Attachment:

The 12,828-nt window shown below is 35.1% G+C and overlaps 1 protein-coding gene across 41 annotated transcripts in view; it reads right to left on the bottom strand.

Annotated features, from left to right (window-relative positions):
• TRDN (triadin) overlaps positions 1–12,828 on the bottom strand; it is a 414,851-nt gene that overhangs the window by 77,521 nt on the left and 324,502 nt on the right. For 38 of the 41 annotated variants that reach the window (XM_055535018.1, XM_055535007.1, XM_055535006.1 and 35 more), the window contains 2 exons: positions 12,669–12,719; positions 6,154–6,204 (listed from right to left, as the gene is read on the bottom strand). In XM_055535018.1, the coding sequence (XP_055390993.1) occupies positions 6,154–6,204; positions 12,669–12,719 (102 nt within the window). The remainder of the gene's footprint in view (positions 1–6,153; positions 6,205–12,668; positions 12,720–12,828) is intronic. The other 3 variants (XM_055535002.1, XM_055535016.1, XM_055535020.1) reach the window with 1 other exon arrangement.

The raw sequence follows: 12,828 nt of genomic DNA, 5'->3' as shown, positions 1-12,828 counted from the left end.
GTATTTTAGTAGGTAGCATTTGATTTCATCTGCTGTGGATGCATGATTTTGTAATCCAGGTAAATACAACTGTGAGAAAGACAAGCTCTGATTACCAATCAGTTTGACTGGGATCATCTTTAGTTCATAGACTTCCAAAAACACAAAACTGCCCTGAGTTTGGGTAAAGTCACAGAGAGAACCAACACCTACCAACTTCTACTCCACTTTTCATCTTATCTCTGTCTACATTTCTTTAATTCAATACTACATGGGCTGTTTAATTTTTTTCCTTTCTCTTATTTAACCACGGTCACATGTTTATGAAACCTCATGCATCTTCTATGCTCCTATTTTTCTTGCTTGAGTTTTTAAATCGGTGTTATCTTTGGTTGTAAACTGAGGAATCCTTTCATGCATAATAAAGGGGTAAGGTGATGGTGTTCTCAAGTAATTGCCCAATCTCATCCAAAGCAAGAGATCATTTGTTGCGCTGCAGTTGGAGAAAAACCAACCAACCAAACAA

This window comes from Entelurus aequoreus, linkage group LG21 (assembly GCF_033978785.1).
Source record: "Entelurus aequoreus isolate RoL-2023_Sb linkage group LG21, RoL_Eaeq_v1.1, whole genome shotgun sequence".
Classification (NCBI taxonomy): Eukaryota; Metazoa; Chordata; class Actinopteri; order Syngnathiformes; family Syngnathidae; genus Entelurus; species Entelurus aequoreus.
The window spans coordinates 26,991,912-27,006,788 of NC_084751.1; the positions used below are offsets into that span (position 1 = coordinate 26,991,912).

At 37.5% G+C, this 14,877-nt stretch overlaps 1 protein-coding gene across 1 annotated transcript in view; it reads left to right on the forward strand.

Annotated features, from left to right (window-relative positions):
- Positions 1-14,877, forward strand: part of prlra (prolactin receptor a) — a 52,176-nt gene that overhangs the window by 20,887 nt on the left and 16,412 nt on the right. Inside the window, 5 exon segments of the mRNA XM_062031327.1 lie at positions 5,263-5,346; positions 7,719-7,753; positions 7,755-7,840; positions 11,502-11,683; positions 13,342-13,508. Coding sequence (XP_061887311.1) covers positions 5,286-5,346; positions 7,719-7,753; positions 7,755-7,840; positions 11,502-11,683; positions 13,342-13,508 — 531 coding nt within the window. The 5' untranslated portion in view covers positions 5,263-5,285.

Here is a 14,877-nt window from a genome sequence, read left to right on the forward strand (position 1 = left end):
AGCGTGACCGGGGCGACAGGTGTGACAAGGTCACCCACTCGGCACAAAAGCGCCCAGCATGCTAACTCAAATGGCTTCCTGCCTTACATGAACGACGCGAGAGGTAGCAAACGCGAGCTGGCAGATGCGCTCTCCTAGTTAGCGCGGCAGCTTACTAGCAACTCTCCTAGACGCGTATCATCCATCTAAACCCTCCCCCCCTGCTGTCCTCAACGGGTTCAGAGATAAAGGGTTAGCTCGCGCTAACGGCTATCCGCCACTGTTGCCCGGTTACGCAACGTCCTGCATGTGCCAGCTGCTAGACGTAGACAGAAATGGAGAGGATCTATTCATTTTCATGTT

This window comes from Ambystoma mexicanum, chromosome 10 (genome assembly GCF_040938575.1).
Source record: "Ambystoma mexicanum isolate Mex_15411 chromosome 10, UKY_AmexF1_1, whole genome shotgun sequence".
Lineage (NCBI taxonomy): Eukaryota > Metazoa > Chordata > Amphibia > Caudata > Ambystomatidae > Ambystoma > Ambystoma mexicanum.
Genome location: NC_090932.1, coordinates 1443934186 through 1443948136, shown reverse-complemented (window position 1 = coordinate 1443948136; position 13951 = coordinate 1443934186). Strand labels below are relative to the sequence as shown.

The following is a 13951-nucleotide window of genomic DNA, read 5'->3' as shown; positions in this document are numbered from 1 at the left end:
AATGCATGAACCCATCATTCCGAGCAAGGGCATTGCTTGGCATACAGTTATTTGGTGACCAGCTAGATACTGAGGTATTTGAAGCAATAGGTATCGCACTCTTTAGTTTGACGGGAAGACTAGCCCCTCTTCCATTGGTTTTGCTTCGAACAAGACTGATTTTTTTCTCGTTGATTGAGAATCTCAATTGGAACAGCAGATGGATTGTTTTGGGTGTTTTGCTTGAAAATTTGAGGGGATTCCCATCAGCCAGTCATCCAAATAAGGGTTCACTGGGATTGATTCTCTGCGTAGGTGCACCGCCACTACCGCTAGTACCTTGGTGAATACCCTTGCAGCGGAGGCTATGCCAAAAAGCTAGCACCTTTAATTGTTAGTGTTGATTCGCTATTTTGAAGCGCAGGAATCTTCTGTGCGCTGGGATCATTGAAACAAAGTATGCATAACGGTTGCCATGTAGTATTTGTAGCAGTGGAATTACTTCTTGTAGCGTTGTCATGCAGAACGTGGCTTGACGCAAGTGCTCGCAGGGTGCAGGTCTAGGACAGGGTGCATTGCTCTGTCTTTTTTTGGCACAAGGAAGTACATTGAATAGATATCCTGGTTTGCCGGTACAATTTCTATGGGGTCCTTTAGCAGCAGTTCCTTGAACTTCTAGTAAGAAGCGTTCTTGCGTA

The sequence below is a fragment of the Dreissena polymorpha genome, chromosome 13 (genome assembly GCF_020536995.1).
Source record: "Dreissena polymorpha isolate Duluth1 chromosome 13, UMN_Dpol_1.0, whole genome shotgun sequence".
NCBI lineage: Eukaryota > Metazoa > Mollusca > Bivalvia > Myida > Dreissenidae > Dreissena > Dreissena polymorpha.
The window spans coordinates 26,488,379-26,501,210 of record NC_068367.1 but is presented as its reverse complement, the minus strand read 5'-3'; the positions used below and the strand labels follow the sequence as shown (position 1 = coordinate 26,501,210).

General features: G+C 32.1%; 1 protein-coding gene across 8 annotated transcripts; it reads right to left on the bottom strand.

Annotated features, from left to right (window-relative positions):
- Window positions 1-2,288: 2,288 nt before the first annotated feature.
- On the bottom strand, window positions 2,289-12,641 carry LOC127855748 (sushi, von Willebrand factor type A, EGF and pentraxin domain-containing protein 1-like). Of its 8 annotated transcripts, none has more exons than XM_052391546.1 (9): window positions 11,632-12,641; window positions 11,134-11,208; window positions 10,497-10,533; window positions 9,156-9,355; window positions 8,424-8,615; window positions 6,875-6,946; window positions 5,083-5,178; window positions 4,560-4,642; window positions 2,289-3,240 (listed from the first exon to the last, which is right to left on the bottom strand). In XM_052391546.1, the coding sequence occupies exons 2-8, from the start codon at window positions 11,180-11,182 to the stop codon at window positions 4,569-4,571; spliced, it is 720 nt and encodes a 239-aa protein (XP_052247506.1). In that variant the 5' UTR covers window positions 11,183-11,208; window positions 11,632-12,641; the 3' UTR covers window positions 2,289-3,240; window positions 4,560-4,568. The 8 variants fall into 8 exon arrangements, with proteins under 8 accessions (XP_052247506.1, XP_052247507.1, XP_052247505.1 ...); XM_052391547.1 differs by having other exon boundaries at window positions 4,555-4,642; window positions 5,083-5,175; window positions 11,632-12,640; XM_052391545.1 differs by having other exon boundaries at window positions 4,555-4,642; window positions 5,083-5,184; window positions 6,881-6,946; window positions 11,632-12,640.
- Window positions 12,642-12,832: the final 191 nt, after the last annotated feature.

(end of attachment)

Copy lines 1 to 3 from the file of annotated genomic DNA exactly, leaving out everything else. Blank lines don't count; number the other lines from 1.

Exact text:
The 12,828-nt window shown below is 35.1% G+C and overlaps 1 protein-coding gene across 41 annotated transcripts in view; it reads right to left on the bottom strand.

Annotated features, from left to right (window-relative positions):
• TRDN (triadin) overlaps positions 1–12,828 on the bottom strand; it is a 414,851-nt gene that overhangs the window by 77,521 nt on the left and 324,502 nt on the right. For 38 of the 41 annotated variants that reach the window (XM_055535018.1, XM_055535007.1, XM_055535006.1 and 35 more), the window contains 2 exons: positions 12,669–12,719; positions 6,154–6,204 (listed from right to left, as the gene is read on the bottom strand). In XM_055535018.1, the coding sequence (XP_055390993.1) occupies positions 6,154–6,204; positions 12,669–12,719 (102 nt within the window). The remainder of the gene's footprint in view (positions 1–6,153; positions 6,205–12,668; positions 12,720–12,828) is intronic. The other 3 variants (XM_055535002.1, XM_055535016.1, XM_055535020.1) reach the window with 1 other exon arrangement.